An inside look at Israel’s mission to find and destroy Hamas’ vast tunnel network in northern Gaza
NORTHERN GAZA — In the wreckage of what was once a Palestinian beach resort, a team of Israeli combat engineers were facing a fundamental question about this war: When can an area be considered clear of Hamas?
Israeli forces seized this strip of Gaza’s Mediterranean coastline days ago. Since then, columns of Israeli troops have rolled through on their way south toward Gaza City.
And yet on Saturday, the Israel Defense Forces said three Hamas fighters burst out of a tunnel hidden beneath the soldiers’ feet to launch an ambush with assault rifles and rocket-propelled grenades. No Israeli troops were killed, the IDF said, but the tunnel represented a threat deep behind the front line.
“So now we’re going to blow it up,” said an Israeli officer. Moments later, a heavy explosive sent a plume of deep-red sand skyward. One tunnel down, many more to go.
NBC News was given rare access to northern Gaza on Sunday, following the combat engineers on their mission to find and destroy Hamas’ vast tunnel network. Hamas leaders have boasted that the labyrinth of tunnels is hundreds of miles long and full of traps. Israel’s military says it represents a major threat to its ground forces as they advance deeper into the Strip.
We joined a line of Israeli vehicles heading through a gap in the Gaza border fence, the same fence that hundreds of Hamas terrorists burst through on Oct. 7 on their way to attack military outposts and massacre civilians in border communities.
NBC News was able to accompany the Israel Defense Forces into Gaza under conditions that prevent us from using images of lower-rank military personnel. NBC News did not allow the IDF to view any finished stories.
After passing a series of staging posts, we stopped at the remains of a two-story civilian home, one of the few still standing. The wall of the stairwell had been partially destroyed, forcing Israeli soldiers to duck beneath a twisted iron beam. The only sign of the Palestinian civilians who once lived there was a row of plastic jars on a spice rack, holding sugar and tea bags.
A few feet from the abandoned kitchen, Lt. Col. Ariel Gonen was looking at a small monitor held by one of his soldiers. It showed black-and-white footage from inside a tunnel.
“We’re in big operation to seize as many tunnels as we can, to investigate them and obviously to terminate them,” he told NBC News. “The tunnels are underneath hospitals, everything. We see that they’re under schools, under mosques.”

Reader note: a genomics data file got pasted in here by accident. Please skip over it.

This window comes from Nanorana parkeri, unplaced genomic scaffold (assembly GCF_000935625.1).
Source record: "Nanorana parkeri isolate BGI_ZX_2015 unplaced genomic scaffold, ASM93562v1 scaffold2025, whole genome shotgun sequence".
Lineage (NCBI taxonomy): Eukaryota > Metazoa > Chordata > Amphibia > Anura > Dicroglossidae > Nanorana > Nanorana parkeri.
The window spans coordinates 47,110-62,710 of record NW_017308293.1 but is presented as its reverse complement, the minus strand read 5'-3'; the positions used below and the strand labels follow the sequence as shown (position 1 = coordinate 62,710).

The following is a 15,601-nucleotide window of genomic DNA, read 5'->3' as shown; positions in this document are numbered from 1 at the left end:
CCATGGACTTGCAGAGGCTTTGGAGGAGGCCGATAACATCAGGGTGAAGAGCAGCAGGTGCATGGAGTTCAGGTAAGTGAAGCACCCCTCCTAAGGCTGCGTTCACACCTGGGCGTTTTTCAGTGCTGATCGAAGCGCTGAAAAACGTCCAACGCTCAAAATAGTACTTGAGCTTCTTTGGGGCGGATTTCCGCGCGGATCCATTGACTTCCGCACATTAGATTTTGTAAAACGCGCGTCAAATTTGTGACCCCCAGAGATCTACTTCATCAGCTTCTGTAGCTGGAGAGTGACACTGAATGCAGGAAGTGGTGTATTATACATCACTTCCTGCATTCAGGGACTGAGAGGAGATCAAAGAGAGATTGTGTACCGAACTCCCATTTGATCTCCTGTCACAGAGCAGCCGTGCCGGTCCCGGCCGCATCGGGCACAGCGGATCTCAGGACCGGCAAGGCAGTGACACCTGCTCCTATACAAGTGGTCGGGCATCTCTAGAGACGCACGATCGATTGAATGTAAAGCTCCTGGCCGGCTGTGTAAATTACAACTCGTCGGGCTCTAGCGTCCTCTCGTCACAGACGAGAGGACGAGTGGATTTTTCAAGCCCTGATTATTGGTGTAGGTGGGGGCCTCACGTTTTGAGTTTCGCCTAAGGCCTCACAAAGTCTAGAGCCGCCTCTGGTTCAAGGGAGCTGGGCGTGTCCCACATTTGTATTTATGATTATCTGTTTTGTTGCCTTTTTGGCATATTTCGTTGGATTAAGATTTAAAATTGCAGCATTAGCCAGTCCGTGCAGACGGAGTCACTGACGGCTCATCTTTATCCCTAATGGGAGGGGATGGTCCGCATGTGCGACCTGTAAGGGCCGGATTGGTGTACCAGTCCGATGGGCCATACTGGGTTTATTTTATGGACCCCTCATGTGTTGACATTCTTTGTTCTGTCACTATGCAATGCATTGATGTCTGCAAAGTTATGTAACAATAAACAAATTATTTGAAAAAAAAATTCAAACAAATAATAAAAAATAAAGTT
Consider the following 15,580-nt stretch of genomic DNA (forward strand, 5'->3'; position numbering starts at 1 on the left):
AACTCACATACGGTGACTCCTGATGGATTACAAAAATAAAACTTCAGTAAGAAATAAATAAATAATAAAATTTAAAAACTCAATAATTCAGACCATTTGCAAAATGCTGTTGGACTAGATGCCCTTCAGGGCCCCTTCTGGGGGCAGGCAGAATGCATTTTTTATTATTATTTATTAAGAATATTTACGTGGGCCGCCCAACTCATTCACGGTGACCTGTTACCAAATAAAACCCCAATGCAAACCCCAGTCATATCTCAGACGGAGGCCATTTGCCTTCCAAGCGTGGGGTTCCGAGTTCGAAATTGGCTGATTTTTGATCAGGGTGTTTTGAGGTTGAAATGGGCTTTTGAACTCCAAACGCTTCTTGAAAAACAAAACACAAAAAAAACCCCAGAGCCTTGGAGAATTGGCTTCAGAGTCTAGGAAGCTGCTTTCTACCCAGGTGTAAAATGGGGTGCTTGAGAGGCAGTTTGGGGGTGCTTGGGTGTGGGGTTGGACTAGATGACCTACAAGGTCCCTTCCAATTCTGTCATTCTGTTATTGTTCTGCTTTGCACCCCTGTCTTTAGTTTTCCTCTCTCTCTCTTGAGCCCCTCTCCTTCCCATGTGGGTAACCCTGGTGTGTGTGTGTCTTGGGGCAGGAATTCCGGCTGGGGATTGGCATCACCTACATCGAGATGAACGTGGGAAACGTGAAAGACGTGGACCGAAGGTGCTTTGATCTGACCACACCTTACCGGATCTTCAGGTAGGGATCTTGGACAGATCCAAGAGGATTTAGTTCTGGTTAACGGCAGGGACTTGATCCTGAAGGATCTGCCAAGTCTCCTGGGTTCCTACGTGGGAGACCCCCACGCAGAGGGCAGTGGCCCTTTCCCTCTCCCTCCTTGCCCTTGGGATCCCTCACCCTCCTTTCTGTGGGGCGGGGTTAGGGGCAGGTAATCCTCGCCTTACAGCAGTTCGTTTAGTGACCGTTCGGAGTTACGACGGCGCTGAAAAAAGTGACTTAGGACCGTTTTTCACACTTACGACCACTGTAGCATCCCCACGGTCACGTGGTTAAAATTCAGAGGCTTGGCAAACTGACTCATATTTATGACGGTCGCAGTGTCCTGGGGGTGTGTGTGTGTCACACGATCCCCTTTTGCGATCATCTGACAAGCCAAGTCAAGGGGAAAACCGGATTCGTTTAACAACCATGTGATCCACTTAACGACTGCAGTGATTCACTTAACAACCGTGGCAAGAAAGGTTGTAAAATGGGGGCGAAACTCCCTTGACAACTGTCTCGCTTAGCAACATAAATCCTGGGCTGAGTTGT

Gonen said the tunnel on his soldier’s screen was just few yards away, in the backyard of the civilian house. Israeli forces had found it just a few hours before and had dropped a camera down its 15-meter shaft (about 50 feet) to see what was below.
The search for the tunnel had been spurred by an ambush on Friday.
“We got attacked by a few terrorists that came from this tunnel,” said Maj. Maayan Mulla. “They came out, start shooting on us, and they run back. So we searched the area and we found the tunnel.”
Sketching a diagram in the dust, Mulla said the tunnels ran both east to west and north to south. The main prizes for his combat engineering unit were the larger, central tunnels, from which smaller ones shoot off.
The tunnel network is not only a highway for Hamas fighters to travel the Strip without exposing themselves to Israeli air power. They are also a hiding place for the group’s leaders and, Israeli officials say, where the hostages are likely being held.
Mulla said that as his troops explored the tunnels, they had not yet found any sign of the hostages. “They keep them in the center,” he said. “Not up here. That’s for sure that we didn’t find them.”
The fate of the hostages weighs heavily on Israeli troops as they advance. “Everyone in Israel knows someone who was killed or kidnapped,” said one junior soldier sitting on the side of an armored personnel carrier. “Return the hostages,” read the Hebrew graffiti spray-painted onto the side of a partially destroyed chalet.
As the combat engineers search for enemies beneath the surface, there is also a threat from above. “They’re using drones. Not as much as we thought, but they’re using them,” said Maj. Tomer, whose last name the IDF asked to be withheld for security reasons. Earlier this week, Hamas published a video appearing to show a small drone dropping an explosive on a squad of Israeli soldiers.
The turrets of many Israeli tanks are now shielded by a grated metal canopy designed to thwart attacks by drones.
At the destroyed beach resort, Israeli bulldozers had created vast sand berms facing south toward Gaza City. Two young Israeli soldiers perched on one of them, rifles pointing toward the distant plumes of smoke from airstrikes. A third lay against the dirt, his exhaustion evident.
“It’s been tough,” he shrugged. But he said the memory of the Oct. 7 massacre was keeping him and other troops focused. “We know what we’re fighting for. That’s for sure.”